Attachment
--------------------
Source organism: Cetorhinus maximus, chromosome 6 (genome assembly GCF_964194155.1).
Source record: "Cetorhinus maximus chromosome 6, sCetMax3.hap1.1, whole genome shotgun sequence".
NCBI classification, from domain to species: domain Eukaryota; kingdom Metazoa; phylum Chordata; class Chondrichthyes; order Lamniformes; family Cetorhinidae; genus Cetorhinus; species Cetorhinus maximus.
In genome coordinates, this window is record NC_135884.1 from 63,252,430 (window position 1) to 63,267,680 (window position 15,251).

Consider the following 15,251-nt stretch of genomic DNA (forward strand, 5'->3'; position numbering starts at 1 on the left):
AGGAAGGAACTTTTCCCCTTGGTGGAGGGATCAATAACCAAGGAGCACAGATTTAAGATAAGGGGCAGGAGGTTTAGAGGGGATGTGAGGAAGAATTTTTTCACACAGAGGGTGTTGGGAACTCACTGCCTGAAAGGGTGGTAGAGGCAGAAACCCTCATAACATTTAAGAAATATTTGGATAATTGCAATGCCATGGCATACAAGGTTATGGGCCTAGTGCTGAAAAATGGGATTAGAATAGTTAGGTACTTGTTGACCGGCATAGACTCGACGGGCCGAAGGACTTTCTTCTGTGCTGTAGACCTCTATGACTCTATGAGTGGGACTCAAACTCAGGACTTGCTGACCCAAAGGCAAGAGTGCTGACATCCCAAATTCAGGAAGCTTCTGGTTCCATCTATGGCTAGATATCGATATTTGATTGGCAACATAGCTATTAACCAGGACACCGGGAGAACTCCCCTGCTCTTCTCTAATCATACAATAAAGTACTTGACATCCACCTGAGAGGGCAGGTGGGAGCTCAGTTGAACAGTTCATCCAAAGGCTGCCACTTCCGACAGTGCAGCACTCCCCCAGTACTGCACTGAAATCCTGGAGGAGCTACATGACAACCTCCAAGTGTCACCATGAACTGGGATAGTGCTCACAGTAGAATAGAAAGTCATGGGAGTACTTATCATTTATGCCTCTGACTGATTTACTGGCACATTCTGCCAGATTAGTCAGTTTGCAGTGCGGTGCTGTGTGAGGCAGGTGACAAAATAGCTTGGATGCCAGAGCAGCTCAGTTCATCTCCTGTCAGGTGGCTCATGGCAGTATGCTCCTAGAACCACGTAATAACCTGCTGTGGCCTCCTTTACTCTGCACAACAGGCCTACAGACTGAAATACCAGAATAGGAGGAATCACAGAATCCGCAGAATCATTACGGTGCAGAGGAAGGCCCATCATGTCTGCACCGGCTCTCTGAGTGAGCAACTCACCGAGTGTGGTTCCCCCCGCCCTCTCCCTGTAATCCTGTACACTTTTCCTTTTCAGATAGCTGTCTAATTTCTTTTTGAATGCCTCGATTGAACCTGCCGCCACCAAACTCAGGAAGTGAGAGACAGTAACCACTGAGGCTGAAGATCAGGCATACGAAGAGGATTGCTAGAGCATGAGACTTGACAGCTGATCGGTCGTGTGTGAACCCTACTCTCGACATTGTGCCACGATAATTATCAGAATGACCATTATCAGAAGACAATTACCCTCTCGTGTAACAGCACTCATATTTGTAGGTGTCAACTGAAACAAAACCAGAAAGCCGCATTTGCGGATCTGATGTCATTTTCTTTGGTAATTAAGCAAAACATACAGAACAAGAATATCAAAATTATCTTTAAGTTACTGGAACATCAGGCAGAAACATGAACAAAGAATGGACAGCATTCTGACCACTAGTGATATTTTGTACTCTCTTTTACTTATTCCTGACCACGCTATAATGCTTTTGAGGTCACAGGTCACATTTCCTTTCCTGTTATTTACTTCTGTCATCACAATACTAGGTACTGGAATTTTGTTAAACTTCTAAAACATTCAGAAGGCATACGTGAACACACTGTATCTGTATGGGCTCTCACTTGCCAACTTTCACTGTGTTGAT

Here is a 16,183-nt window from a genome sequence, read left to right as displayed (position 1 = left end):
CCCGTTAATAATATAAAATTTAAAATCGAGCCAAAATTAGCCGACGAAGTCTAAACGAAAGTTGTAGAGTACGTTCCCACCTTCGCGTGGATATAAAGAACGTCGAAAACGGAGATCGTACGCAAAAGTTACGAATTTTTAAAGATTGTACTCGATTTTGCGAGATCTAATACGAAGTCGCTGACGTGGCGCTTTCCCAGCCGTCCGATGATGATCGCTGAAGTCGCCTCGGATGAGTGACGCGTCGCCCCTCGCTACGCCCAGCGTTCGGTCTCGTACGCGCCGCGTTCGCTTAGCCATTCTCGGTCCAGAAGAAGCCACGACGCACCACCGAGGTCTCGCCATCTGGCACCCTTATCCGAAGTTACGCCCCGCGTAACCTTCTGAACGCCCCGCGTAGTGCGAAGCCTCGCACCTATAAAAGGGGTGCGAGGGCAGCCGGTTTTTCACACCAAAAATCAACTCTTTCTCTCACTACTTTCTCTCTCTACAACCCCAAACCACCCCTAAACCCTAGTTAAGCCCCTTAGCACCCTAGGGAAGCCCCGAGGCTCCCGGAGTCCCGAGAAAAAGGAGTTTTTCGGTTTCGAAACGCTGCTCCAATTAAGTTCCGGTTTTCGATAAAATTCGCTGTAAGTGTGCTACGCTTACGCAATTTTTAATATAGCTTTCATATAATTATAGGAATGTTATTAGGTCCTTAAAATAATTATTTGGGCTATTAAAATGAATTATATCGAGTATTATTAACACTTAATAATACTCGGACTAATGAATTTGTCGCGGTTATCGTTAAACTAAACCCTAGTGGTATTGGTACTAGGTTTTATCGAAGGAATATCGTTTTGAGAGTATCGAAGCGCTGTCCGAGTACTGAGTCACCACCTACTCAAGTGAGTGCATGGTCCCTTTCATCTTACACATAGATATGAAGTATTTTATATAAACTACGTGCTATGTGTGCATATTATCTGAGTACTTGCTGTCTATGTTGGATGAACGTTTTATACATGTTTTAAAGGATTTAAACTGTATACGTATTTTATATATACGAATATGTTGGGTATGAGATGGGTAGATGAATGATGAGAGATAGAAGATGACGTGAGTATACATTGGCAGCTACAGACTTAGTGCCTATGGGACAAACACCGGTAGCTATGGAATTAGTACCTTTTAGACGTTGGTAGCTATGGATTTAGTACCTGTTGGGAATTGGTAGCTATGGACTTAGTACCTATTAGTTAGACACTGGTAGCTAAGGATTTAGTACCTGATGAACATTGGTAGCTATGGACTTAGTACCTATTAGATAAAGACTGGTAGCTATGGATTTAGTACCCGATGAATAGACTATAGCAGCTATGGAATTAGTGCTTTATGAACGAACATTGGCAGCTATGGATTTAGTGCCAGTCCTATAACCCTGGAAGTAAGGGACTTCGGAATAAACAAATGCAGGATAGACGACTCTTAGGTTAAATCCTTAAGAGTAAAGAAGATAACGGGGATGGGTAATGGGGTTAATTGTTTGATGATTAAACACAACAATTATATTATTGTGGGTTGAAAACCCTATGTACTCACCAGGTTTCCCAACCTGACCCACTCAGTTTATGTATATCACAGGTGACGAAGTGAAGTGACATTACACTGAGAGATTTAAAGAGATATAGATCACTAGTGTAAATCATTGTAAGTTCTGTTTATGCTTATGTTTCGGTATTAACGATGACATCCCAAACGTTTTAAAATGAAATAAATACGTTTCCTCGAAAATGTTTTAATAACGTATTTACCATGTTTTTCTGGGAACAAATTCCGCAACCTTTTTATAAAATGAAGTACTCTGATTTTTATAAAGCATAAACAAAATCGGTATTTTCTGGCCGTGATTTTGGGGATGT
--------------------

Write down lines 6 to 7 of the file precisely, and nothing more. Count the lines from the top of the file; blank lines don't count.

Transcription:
AGGAAGGAACTTTTCCCCTTGGTGGAGGGATCAATAACCAAGGAGCACAGATTTAAGATAAGGGGCAGGAGGTTTAGAGGGGATGTGAGGAAGAATTTTTTCACACAGAGGGTGTTGGGAACTCACTGCCTGAAAGGGTGGTAGAGGCAGAAACCCTCATAACATTTAAGAAATATTTGGATAATTGCAATGCCATGGCATACAAGGTTATGGGCCTAGTGCTGAAAAATGGGATTAGAATAGTTAGGTACTTGTTGACCGGCATAGACTCGACGGGCCGAAGGACTTTCTTCTGTGCTGTAGACCTCTATGACTCTATGAGTGGGACTCAAACTCAGGACTTGCTGACCCAAAGGCAAGAGTGCTGACATCCCAAATTCAGGAAGCTTCTGGTTCCATCTATGGCTAGATATCGATATTTGATTGGCAACATAGCTATTAACCAGGACACCGGGAGAACTCCCCTGCTCTTCTCTAATCATACAATAAAGTACTTGACATCCACCTGAGAGGGCAGGTGGGAGCTCAGTTGAACAGTTCATCCAAAGGCTGCCACTTCCGACAGTGCAGCACTCCCCCAGTACTGCACTGAAATCCTGGAGGAGCTACATGACAACCTCCAAGTGTCACCATGAACTGGGATAGTGCTCACAGTAGAATAGAAAGTCATGGGAGTACTTATCATTTATGCCTCTGACTGATTTACTGGCACATTCTGCCAGATTAGTCAGTTTGCAGTGCGGTGCTGTGTGAGGCAGGTGACAAAATAGCTTGGATGCCAGAGCAGCTCAGTTCATCTCCTGTCAGGTGGCTCATGGCAGTATGCTCCTAGAACCACGTAATAACCTGCTGTGGCCTCCTTTACTCTGCACAACAGGCCTACAGACTGAAATACCAGAATAGGAGGAATCACAGAATCCGCAGAATCATTACGGTGCAGAGGAAGGCCCATCATGTCTGCACCGGCTCTCTGAGTGAGCAACTCACCGAGTGTGGTTCCCCCCGCCCTCTCCCTGTAATCCTGTACACTTTTCCTTTTCAGATAGCTGTCTAATTTCTTTTTGAATGCCTCGATTGAACCTGCCGCCACCAAACTCAGGAAGTGAGAGACAGTAACCACTGAGGCTGAAGATCAGGCATACGAAGAGGATTGCTAGAGCATGAGACTTGACAGCTGATCGGTCGTGTGTGAACCCTACTCTCGACATTGTGCCACGATAATTATCAGAATGACCATTATCAGAAGACAATTACCCTCTCGTGTAACAGCACTCATATTTGTAGGTGTCAACTGAAACAAAACCAGAAAGCCGCATTTGCGGATCTGATGTCATTTTCTTTGGTAATTAAGCAAAACATACAGAACAAGAATATCAAAATTATCTTTAAGTTACTGGAACATCAGGCAGAAACATGAACAAAGAATGGACAGCATTCTGACCACTAGTGATATTTTGTACTCTCTTTTACTTATTCCTGACCACGCTATAATGCTTTTGAGGTCACAGGTCACATTTCCTTTCCTGTTATTTACTTCTGTCATCACAATACTAGGTACTGGAATTTTGTTAAACTTCTAAAACATTCAGAAGGCATACGTGAACACACTGTATCTGTATGGGCTCTCACTTGCCAACTTTCACTGTGTTGAT

Here is a 16,183-nt window from a genome sequence, read left to right as displayed (position 1 = left end):